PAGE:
Birds are attracted to trees for the nesting materials they provide, for possible nesting sites and most importantly, the food available in the form of flower nectar, fruits and the insect fauna. In a garden of a limited size (see LINK), there are only so many trees that can be planted. So selecting the best species that attract the most number of birds is crucial. We have earlier discussed fig trees as one of the best to attract birds LINK. Here, we have a list of other trees that you can plant, and they are by no means they only trees that can be used.
1. Cherry tree, also known as buah cheri in Malay and Indian or Japanese cherry (Muntingia calabura) is a small sized and fast growing tree. The red, sweetish berries are magnets to birds that include barbets, bulbuls, flowerpeckers, pigeons and starlings LINK.
2. Common mahang (Macaranga bancana, previously M. triloba) is a medium-sized tree of our secondary forest. It is recognised from the three-lobed leaves and presence of ants inhabiting the hollow stems of twigs LINK. The fruits have been reported to be taken by spiderhunters, barbets and even sunbirds LINK.
3. Blue mahang (Macaranga heynei, previously M. javanica) is another smallish tree of our secondary forest. Fast growing, the leaves are simple and narrowly ovate. Observations from nearby Peninsular Malaysia LINK and from Singapore LINK. show sunbirds attracted to the tree for the fruits/seeds.
4. Madras thorn (Pithecellobium dulce) is a mid-sized exotic tree that had long became naturalised in this part of the world. Its use as a bird tree has not been generally recognized LINK. In Singapore it’s planting was discouraged decades ago, ever since an epidemic of caterpillars attacked a number of trees grown in a housing estate.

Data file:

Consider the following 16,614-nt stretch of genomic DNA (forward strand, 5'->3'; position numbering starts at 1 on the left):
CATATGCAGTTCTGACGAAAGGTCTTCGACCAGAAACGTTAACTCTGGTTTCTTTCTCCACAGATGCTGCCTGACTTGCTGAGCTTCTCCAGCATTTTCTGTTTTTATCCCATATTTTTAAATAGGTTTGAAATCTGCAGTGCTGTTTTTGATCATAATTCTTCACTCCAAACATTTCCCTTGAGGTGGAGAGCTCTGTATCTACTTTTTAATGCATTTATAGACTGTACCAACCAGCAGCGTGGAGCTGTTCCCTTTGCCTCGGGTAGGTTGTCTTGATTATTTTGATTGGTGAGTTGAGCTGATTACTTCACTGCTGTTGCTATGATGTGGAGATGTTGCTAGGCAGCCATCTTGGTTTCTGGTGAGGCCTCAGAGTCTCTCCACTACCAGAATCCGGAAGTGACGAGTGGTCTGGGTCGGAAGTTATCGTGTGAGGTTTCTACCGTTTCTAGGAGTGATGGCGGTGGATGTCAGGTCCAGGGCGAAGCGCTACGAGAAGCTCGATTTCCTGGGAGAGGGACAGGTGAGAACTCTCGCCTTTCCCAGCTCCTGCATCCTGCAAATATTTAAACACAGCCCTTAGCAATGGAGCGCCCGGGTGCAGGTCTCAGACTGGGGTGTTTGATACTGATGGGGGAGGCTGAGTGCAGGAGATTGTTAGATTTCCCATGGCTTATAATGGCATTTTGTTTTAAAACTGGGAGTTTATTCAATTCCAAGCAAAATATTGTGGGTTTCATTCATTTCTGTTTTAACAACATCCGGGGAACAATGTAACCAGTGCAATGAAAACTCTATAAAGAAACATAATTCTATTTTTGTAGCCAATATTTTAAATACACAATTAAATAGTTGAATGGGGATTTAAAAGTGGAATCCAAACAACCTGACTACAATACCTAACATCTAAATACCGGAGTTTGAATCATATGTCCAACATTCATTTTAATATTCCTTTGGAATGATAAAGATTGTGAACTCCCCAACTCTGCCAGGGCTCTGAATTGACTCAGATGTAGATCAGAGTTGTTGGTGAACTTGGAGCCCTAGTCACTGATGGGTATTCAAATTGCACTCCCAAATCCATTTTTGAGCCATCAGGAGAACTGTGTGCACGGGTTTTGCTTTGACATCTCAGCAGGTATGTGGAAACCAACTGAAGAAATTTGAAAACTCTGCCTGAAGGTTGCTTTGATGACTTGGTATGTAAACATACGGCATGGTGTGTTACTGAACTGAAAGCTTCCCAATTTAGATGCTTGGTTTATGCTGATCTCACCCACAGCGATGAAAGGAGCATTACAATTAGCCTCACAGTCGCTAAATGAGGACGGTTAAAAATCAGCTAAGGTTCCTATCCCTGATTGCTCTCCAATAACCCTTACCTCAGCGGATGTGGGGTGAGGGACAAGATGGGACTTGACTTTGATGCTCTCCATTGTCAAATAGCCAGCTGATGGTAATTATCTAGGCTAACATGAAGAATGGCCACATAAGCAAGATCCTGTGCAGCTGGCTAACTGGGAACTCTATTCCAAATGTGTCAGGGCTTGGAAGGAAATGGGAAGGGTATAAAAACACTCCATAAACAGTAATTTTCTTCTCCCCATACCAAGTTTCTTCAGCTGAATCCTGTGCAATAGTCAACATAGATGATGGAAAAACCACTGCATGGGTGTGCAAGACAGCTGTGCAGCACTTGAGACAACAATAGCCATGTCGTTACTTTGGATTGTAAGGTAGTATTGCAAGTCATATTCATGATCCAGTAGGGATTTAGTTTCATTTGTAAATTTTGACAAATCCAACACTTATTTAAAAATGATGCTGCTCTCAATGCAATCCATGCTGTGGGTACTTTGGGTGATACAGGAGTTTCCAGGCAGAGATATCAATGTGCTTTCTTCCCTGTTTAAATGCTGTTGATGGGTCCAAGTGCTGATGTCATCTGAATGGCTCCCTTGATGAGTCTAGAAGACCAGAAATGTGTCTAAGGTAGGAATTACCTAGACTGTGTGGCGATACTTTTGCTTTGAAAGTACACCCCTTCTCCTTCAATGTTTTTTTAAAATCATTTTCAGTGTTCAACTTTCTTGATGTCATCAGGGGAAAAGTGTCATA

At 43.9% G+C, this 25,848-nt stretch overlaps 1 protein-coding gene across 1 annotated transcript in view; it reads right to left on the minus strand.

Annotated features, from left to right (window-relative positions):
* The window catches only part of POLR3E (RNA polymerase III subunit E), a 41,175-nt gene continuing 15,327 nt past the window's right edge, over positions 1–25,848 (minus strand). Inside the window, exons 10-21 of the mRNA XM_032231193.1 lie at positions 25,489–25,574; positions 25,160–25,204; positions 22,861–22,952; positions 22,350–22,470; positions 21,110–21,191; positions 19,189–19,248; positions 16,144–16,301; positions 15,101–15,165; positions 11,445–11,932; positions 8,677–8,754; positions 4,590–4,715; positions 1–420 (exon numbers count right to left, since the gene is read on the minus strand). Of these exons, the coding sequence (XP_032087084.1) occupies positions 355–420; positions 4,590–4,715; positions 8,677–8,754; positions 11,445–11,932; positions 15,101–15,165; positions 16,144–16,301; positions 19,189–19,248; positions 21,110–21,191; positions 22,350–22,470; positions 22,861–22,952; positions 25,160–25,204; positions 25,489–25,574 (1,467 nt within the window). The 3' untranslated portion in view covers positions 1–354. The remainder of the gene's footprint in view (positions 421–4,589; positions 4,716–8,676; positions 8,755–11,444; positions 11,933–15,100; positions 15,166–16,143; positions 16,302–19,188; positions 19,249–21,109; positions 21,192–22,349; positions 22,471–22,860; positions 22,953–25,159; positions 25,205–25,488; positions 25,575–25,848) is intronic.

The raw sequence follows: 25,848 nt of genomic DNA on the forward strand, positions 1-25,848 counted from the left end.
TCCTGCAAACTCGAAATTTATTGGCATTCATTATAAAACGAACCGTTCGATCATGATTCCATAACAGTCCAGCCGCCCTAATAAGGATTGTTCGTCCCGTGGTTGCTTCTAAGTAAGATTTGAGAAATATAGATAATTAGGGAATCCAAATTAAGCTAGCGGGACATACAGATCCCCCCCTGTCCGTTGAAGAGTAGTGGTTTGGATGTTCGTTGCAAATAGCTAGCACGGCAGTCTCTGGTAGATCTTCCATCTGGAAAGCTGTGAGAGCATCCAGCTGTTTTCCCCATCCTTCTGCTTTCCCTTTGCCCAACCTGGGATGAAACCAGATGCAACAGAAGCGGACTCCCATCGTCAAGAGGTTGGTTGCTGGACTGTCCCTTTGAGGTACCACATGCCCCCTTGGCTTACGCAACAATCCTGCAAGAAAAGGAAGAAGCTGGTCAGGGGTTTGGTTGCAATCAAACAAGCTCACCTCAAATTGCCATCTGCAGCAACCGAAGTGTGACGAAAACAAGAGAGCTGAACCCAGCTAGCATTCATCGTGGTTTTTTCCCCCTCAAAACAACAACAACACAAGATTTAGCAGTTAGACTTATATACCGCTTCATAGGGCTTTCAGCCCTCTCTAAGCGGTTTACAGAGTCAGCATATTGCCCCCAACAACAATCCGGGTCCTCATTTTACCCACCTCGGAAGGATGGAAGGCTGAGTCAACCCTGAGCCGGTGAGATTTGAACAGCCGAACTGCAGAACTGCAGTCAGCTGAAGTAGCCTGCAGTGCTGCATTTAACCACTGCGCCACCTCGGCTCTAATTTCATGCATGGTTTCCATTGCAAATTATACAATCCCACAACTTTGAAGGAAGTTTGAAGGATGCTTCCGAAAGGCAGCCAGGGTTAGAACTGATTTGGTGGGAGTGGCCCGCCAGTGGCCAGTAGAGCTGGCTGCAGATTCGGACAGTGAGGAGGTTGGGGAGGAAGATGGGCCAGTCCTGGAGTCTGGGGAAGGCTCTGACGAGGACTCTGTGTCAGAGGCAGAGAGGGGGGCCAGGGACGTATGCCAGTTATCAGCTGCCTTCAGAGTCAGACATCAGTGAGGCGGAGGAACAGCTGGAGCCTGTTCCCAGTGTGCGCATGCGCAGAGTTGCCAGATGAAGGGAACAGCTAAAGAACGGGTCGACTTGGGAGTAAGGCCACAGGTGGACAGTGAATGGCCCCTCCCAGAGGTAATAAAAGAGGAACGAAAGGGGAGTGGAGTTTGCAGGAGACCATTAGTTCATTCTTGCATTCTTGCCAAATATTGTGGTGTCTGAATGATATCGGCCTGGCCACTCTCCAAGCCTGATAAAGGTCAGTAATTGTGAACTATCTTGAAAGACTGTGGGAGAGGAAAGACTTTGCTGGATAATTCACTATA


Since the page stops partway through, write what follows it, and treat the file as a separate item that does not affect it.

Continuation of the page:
5. Neem or nim (Azadirachta indica) is a small to medium sized tree with fragrant white flowers. Well known to the Indians, it has been a part of their folk medicine (ayurvedic) since early times. All parts of the tree have their medicinal uses – to treat malaria, chickenpox, ulcers, wounds, hemorrhoids and even leprosy. In fact the plant is a pharmacy in its own right. However, what is not generally known is that the fruits attract hordes of birds, from oriole to pigeons, barbets and koels LINK.
6. Malayan teak (Vitex pubescens), another medium-sized tree, comes from our secondary forest (below left). There is a tendency of these trees to attract kerangga ants that build their nests. And the leaves are often infected with insect galls. This may discourage its planting in gardens but these insects attract insectivorous birds. The fruits are also sought after by birds.
7. Silver back (Rhodamnia cinera) is a mediu-sized native tree of our secondary forest (above centre). The fruits are sought after by birds, bats, squirrels and monkeys.
8. Wild cinnamon (Cinnamomum iners) is also a medium-sized tree from our secondary forest. Popularly grown along the roadsides, the bluish fruits attract many species of birds (above right).
9. Salam (Syzygium polyanthum) is another bird tree LINK. The tree is medium to large, commonly grown along the roadsides. Flowers are in small bunches, whitish and fragrant; and fruits are a favourite with birds like the Pink-necked Green Pigeon (Treron vernans) LINK, among others
10. Rambutan (Nephelium lappaceum) is a popular fruit tree planted in most gardens, The succulent fruits are a favourite with birds like parrots, leafbirds and spiderhuters LINK as well as hornbills LINK
11. Mango (Mangifera indica) is another popular fruit trees in gardens. The numerous insects that are attracted to the flowers are potential food for birds. The succulent fruits similarly attract birds like the oriole LINK.
1. Wee, Y. C. (2003). Tropical trees and shrubs – A selection for urban plantings. Sun Tree Pub., Singapore. 392pp.
2. Wee, Y.C. (2005). Plants that heal, thrill and kill. SNP Reference, Singapore. 172pp.